Making new cells by direct cell conversion rather than from stem cells;
The regenerative medicine field has been fueled for years on the idea that we can generate new types of cells, as needed for biomedical purposes, from stem cells. Yet recent advances in being able to convert one adult type of cell into another are leading to new ideas about regeneration in the future. The review below describes the latest in the emerging field of “direct cell conversion.”
A Simpler Twist of Fate, Michael Eisenstein. Nature, June 2016.
View article here.
Confronting the stem cell hype;
Stem cells and regenerative medicine promises to provide remarkable cures for disease, birth defects, injuries, and more. Yet there is much hype from researchers and purported “stem cell clinics” around the world. The brief review below summarizes how the ISSCR and others are trying to confront the hype in the field, so that the genuine advances can be made clear.
Confronting stem cell hype, Timothy Caulfield, Douglas Sipp, Charles E. Murry, George Q. Daley, Jonathan Kimmelman. Science, May 2016.
View article here
Global standards for stem cell research;
The International Society for Stem Cell Research (ISSCR), of which I am a member, recently published guidelines for regulation of stem cell research and clinical studies. The review below summarizes the 27 page document from the ISSCR, which was created with experts from science, ethics, and medicine.
Global standards for stem-cell research, Jonathan Kimmelman. Nature, May 2016.
View article here
On the origin of embryonic stem cells;
This brief review describes the discovery of mouse embryonic stem cells, thirty-five years ago, and the subsequent discovery of human embryonic stem cells, as well as alternative approaches via induced pluripotent stem cells. The impact on understanding human development is made clear.
In retrospect: Thirty-five years of endless cell potential, M. Azim Surani. Nature, July 2016.
View article here
Welcome to our new and improved website for the Institute for Regenerative Medicine at the University of Pennsylvania!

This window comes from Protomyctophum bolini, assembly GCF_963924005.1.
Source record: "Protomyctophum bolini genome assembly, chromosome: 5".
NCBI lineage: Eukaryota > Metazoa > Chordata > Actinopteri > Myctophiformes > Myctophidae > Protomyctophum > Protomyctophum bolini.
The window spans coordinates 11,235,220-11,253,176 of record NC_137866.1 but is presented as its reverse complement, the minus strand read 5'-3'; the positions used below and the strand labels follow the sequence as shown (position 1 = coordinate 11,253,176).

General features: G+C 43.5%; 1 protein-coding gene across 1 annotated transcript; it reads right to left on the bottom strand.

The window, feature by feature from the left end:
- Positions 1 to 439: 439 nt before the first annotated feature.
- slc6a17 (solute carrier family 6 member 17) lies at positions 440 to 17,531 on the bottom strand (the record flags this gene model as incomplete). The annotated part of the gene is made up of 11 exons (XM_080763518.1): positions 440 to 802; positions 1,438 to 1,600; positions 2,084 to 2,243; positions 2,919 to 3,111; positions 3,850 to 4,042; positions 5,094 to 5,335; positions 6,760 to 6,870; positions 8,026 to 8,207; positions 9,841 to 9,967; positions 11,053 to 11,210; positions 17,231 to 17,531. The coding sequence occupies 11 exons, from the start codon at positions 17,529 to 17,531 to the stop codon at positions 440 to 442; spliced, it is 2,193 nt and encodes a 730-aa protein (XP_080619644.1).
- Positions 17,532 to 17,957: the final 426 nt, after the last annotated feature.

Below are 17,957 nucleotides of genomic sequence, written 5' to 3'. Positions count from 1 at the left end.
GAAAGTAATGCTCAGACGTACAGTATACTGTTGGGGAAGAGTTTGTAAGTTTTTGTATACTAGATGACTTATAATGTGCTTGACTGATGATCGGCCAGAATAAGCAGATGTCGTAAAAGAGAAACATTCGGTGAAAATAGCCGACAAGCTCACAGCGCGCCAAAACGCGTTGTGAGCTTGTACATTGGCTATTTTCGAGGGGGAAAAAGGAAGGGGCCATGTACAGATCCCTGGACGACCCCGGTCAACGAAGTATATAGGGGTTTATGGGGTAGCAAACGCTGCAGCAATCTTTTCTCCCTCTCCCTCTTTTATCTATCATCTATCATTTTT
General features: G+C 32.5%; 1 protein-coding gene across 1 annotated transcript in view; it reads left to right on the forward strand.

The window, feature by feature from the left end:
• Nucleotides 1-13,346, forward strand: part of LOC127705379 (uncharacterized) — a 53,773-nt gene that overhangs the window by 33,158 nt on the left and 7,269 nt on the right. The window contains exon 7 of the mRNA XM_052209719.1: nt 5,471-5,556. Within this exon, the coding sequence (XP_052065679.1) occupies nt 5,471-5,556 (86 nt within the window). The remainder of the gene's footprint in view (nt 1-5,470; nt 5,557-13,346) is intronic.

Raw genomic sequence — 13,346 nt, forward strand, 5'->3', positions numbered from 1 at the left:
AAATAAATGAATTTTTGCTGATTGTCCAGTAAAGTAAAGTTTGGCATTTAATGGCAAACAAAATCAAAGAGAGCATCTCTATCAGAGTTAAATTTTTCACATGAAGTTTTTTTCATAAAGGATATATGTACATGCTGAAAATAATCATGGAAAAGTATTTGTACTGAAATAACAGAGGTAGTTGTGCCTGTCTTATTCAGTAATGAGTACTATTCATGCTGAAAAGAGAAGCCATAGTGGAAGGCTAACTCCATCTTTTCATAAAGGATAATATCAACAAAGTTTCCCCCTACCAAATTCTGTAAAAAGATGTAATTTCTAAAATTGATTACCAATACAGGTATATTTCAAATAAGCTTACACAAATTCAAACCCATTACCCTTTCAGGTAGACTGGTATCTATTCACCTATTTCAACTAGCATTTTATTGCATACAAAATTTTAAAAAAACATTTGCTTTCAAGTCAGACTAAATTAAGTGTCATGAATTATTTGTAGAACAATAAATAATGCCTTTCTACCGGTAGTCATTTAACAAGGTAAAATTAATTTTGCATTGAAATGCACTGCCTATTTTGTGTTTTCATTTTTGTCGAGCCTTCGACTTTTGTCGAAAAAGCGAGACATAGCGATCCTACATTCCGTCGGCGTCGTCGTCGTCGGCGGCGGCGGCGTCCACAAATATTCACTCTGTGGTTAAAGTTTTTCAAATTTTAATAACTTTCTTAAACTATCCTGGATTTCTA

Our Institute was founded 6 years ago, and in the time since becoming Director, Nancy Speck as Associate Director, and Ed Morrisey as Scientific Director, we have re-vamped our Programs, provided new means of research support and collaboration, and expanded public outreach. One of our priorities is to make others aware of the incredible work being done on Penn’s campus. To this end, we have recruited Abby Behrends as our Communications Coordinator to faciliate outreach efforts between our facility and the lay public.
The mission of the Institute for Regenerative Medicine is to understand how cells and tissues are formed and how they can be generated anew, and then use this information to promote human health and alleviate pain and suffering. Our Institute is distinct from most others across the globe by encompassing Medicine, Engineering, Basic Sciences, and Veterinary Sciences. We have diverse initiatives to support collaborative research across these disciplines, to support trainees in the area of stem cells and clinical applications, and to recruit outstanding individuals. Our Programs include neurobiology, cancer stem cells, skin stem cells, cardiology, orthopedics, liver and digestive, and more.
Enjoy our new site filled with news stories, upcoming events, and information on groundbreaking discoveries in each of our Programs.
— Ken Zaret, Ph.D.
Director, Institute for Regenerative Medicine